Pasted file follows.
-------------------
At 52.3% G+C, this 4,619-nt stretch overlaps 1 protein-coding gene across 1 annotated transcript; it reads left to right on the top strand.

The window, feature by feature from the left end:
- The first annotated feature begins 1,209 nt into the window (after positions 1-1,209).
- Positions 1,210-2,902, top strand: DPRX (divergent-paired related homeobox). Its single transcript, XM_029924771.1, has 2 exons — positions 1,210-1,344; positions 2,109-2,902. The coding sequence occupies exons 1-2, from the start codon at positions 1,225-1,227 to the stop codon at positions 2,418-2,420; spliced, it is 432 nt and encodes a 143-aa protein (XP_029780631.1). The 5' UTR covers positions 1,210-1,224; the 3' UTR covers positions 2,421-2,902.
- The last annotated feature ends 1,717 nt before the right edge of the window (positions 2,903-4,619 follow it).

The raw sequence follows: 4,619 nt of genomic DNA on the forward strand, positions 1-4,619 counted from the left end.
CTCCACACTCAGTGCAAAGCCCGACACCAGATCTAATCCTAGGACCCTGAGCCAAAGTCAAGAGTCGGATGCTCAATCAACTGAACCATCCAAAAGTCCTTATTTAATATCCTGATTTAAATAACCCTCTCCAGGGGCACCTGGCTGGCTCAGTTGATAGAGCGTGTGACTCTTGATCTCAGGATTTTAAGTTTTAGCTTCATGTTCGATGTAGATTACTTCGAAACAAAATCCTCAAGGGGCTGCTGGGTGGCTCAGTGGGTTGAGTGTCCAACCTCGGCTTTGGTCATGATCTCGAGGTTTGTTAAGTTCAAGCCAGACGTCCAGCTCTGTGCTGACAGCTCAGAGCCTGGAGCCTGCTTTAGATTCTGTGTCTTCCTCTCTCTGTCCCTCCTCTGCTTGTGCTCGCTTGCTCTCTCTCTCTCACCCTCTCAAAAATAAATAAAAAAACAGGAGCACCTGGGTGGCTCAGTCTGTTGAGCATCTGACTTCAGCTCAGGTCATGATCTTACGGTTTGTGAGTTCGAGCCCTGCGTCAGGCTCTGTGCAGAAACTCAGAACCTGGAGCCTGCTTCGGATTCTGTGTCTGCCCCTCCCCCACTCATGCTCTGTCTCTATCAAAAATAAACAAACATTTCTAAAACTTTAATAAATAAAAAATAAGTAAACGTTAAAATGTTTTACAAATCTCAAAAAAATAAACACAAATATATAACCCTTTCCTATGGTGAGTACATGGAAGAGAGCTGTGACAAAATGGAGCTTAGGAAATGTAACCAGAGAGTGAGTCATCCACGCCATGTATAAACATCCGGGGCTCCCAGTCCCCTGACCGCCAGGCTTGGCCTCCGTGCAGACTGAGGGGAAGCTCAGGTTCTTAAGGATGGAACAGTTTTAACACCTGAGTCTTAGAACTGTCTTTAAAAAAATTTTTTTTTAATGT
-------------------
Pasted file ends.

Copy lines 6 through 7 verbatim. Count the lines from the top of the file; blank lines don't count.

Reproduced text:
The raw sequence follows: 4,619 nt of genomic DNA on the forward strand, positions 1-4,619 counted from the left end.
CTCCACACTCAGTGCAAAGCCCGACACCAGATCTAATCCTAGGACCCTGAGCCAAAGTCAAGAGTCGGATGCTCAATCAACTGAACCATCCAAAAGTCCTTATTTAATATCCTGATTTAAATAACCCTCTCCAGGGGCACCTGGCTGGCTCAGTTGATAGAGCGTGTGACTCTTGATCTCAGGATTTTAAGTTTTAGCTTCATGTTCGATGTAGATTACTTCGAAACAAAATCCTCAAGGGGCTGCTGGGTGGCTCAGTGGGTTGAGTGTCCAACCTCGGCTTTGGTCATGATCTCGAGGTTTGTTAAGTTCAAGCCAGACGTCCAGCTCTGTGCTGACAGCTCAGAGCCTGGAGCCTGCTTTAGATTCTGTGTCTTCCTCTCTCTGTCCCTCCTCTGCTTGTGCTCGCTTGCTCTCTCTCTCTCACCCTCTCAAAAATAAATAAAAAAACAGGAGCACCTGGGTGGCTCAGTCTGTTGAGCATCTGACTTCAGCTCAGGTCATGATCTTACGGTTTGTGAGTTCGAGCCCTGCGTCAGGCTCTGTGCAGAAACTCAGAACCTGGAGCCTGCTTCGGATTCTGTGTCTGCCCCTCCCCCACTCATGCTCTGTCTCTATCAAAAATAAACAAACATTTCTAAAACTTTAATAAATAAAAAATAAGTAAACGTTAAAATGTTTTACAAATCTCAAAAAAATAAACACAAATATATAACCCTTTCCTATGGTGAGTACATGGAAGAGAGCTGTGACAAAATGGAGCTTAGGAAATGTAACCAGAGAGTGAGTCATCCACGCCATGTATAAACATCCGGGGCTCCCAGTCCCCTGACCGCCAGGCTTGGCCTCCGTGCAGACTGAGGGGAAGCTCAGGTTCTTAAGGATGGAACAGTTTTAACACCTGAGTCTTAGAACTGTCTTTAAAAAAATTTTTTTTTAATGT